Family : Pomacanthidae
Text © Giuseppe Mazza
English translation by Mario Beltramini
The Pomacanthus imperator Bloch, 1787, commonly called Emperor angelfish, belongs to the class of Actinopterygii, the ray-finned fishes, to the order of Perciformes and to the colorful family of Pomacanthidae.
The name of the genus comes from the Greek “poma” = cover and “akantha” = spine, with reference to the spine on the preoperculum.
The name of the species “imperator” means in Latin emperor, with reference to its majestic appearance.
It is at home in the tropical waters of the Indo-Pacific.
As an indication, we find it along the entire African coast from South Africa and Madagascar up to the Red Sea and the Arabic Sea, to the Seychelles, Mauritius, Réunion, Maldives, in India, Sri Lanka, Christmas Island, Thailand, Malaysia, Australia, Indonesia, Micronesia, New Guinea, New Caledonia, Philippines, Taiwan and China up to southern Japan. Eastward, it has colonized Kiribati, Samoa, Tonga and the Hawaii, but not the Marquesas Islands. Southward, it reaches the Lord Howe Island, but not Easter Island.
It has been introduced in Puerto Rico.
It lives in the madreporic formations up to 100 m of depth.
The Emperor angelfish can reach the 40 cm. The body is laterally compressed, more or less oval and higher than the congeners, with a showy spine at the base of the preoperculum as the scientific name indicates.
The dorsal fin has 13-14 spiny rays and 17-21 soft; the anal has 3 spiny rays and 18-21 soft; the ventral and the pectoral ones are unarmed and the caudal is more or less rounded.
The snout is pale blue surrounded by a blue edge which prolongs on the preopercular spine and reappears on the head, after the dark band hiding the eye.
The front is yellow with greenish shades and the area close to the pectoral ones is dark blue, almost black like the low ventral part, surrounded by the usual blue edge.
But the peculiar feature, which leaps to the eye, is formed by the numerous yellow stripes, on turquoise blue background, that cross the body.
The border of the dorsal and the caudal fins is yellow, whilst the anal fin shows some pale blue and reddish patterns on the dark background.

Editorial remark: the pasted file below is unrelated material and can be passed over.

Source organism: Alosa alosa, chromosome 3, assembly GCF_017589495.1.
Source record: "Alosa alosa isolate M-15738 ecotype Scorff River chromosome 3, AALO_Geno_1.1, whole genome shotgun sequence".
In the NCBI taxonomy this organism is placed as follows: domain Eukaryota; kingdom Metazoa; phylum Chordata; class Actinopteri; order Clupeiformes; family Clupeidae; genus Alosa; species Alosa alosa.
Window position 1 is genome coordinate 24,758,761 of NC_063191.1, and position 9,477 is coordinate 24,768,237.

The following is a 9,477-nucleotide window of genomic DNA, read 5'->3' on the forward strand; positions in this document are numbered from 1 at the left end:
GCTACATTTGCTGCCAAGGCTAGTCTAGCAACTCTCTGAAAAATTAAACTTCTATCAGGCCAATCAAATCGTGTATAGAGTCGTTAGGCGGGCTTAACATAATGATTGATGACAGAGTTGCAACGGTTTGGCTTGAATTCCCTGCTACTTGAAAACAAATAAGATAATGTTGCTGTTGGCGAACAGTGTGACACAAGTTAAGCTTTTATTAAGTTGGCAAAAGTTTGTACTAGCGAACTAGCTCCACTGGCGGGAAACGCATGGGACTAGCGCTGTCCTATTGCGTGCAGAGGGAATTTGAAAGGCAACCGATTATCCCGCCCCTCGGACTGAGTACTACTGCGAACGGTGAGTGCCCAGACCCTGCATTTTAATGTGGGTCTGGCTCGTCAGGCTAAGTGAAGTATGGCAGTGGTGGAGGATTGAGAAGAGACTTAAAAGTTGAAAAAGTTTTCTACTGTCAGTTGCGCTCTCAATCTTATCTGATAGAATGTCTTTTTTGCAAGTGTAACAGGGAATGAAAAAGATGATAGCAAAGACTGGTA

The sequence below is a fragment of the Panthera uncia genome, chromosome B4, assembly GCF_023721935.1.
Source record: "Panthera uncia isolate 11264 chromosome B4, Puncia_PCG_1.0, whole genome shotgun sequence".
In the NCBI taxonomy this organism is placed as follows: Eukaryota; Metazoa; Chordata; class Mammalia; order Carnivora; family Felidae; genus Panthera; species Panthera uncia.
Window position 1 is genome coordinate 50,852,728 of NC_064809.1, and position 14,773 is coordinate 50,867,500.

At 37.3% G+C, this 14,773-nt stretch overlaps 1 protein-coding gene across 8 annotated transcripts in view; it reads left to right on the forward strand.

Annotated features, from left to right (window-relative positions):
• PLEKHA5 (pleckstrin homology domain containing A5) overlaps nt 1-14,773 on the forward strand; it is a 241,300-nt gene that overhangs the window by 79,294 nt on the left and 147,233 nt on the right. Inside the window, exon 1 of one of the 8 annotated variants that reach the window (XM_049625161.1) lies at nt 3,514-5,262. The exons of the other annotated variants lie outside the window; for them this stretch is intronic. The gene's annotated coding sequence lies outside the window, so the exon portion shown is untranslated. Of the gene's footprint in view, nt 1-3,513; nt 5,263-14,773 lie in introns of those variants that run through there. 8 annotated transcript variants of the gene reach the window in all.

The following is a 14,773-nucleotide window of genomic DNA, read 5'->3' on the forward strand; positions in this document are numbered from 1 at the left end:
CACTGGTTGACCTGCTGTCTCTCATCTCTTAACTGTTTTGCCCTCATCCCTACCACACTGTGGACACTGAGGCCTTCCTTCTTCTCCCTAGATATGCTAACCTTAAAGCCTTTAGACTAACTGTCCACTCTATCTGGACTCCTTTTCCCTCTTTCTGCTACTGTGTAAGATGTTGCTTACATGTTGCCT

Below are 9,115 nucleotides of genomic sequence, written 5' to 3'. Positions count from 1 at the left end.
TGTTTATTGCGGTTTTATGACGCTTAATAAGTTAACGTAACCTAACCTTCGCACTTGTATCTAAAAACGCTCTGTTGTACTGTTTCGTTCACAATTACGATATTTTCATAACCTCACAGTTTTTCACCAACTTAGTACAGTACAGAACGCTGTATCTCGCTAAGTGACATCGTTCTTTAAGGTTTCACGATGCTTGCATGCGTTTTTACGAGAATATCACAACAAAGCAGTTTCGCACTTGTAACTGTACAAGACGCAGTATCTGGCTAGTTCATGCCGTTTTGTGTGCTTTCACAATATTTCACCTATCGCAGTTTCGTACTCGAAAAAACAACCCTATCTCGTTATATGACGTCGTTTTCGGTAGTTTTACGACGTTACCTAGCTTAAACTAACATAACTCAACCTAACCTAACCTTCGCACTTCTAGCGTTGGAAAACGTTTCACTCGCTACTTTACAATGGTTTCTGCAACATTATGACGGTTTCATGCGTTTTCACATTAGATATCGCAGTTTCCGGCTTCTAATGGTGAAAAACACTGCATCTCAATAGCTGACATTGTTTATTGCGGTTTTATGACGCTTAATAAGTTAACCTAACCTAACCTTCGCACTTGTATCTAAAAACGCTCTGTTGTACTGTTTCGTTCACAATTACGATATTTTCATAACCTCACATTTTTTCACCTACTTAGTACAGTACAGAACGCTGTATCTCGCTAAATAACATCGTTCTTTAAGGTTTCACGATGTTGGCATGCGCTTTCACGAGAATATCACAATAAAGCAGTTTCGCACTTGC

The juveniles do have a completely different livery. They are wholly blue, with clear patterns getting concentric towards the tail, and get progressively the look of the adults starting from the 10-12 cm.
The juveniles live in small schools in the shallow waters of the more sheltered zones of the reefs, whilst the adults, solitary or paired, venture along the outer ridges. They nourish of sponges, ascidians, various benthic organisms and seaweeds they cut with their jagged teeth. They have been sometimes seen cleaning from the ectoparasites big fishes like the ocean sunfish. After the fecundation, the eggs are entrusted to the currents.
Pomacanthus imperator is very caught for the consumption and for the aquarium market, even if, considering its size, the species is suitable only for the large public aquaria. The fishing vulnerability index thus marks 68 on a scale of 100 and in addition the resilience of the species is very low because it is necessary at least 14 years for doubling the populations.
Conversely, its diet, very varied, protects it against climate changes and thus it appears as “Least Concern” in the Red LIst.
Acanthochaetodon imperator Bloch, 1787; Acanthochaetodon nicobariensis Bloch & Schneider, 1801; Chaetodon imperator Bloch, 1787; Chaetodon nicobariensis Bloch & Schneider, 1801; Holacanthus imperator Bloch, 1787; Holacanthus nicobariensis Bloch & Schneider, 1801; Pomacanthodes imperator Bloch, 1787; Pomacanthus nicobariensis Bloch & Schneider, 1801.